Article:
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Diary of Charles Francis Adams, 1863

Wednesday 10.th

10 June 1863

Friday 12th

12 June 1863
11 June 1863
Thursday 11th

It rains more or less daily now, and the air is chilly and ungenial. I was much occupied with visits and writing my Despatches of the week. Mr Aspinwall came and read to me a letter from Mr Chase, giving highly favorable accounts of the state of the Treasury. The other accounts by telegraph are of mixed good and bad. The great nobleman of Vicksburgh is not yet solved, and I fear will not be. Yet the course of success on the Mississippi has been such as materially to change the relation between the combatants. We get decided victories slowly, and dearly, Mr Evarts also came in. We talked of the Steamers fitting out for the rebels, and the manner in which our representations are treated by the government. He said that it was almost time to begin upon the Ironclad vessels built by Laird. I replied that I should be ready to proceed as soon as the testimony could be prepared, and the proper moment should be thought to have arrived. He thought the vessels would not yet be ready till August. Should the government here fail to act at that moment, he saw no prospect of farther pacification. So I presume that we must pass through another crisis in about two months. Before that time we shall know the decision in the case of the Alexandra. My hopes are not great of any favorable result. The ministry are feeble and vacillating, whilst the commercial interest is pushing and decided. Nothing will move England but an idea of our power. But where is that whilst the requisite leaders fail us. Quiet walk and evening. The ladies went to Miss Cutts’s ball.388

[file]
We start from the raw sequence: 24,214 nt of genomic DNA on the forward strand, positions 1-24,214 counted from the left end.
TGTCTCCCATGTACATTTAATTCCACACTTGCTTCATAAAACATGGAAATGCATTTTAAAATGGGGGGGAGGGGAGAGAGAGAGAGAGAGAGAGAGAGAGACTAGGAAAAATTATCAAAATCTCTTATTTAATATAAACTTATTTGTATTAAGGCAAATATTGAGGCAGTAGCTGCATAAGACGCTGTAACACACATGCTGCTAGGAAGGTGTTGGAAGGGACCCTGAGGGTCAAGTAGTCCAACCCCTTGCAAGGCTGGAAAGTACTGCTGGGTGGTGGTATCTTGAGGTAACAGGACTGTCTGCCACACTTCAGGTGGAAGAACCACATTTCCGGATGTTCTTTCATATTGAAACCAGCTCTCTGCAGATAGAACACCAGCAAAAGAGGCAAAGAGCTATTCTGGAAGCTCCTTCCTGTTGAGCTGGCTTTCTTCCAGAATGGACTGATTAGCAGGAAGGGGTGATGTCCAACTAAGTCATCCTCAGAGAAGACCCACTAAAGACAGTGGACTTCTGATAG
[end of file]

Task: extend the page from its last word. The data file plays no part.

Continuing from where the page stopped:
Cite web page as:

Charles Francis Adams, Sr., [date of entry], diary, in Charles Francis Adams, Sr.: The Civil War Diaries (Unverified Transcriptions). Boston: Massachusetts Historical Society, 2015. http://www.masshist.org/publications/cfa-civil-war/view?id=DCA63d162